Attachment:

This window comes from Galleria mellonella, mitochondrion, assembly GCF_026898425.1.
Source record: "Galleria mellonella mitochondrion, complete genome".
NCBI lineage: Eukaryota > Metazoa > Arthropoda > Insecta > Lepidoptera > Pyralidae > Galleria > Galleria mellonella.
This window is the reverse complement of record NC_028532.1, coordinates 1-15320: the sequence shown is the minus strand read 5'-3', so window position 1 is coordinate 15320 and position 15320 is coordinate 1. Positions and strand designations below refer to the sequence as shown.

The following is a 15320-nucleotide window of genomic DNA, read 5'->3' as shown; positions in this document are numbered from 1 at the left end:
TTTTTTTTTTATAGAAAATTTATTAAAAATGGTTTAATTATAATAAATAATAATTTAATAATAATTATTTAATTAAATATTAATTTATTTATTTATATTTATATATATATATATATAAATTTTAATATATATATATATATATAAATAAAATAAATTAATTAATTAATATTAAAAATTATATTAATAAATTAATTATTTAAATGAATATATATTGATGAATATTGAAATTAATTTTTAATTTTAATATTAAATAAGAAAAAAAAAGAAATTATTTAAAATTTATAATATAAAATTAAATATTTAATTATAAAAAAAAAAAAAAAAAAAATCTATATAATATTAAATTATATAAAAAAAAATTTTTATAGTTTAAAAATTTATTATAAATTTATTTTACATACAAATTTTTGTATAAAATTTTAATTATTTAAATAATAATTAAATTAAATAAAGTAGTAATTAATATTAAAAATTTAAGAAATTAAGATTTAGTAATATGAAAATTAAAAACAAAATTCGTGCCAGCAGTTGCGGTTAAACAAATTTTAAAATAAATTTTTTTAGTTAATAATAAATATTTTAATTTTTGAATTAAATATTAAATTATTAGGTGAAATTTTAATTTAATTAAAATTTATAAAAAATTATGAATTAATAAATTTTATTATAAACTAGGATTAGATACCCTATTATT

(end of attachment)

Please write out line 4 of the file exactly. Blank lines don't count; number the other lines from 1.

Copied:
This window is the reverse complement of record NC_028532.1, coordinates 1-15320: the sequence shown is the minus strand read 5'-3', so window position 1 is coordinate 15320 and position 15320 is coordinate 1. Positions and strand designations below refer to the sequence as shown.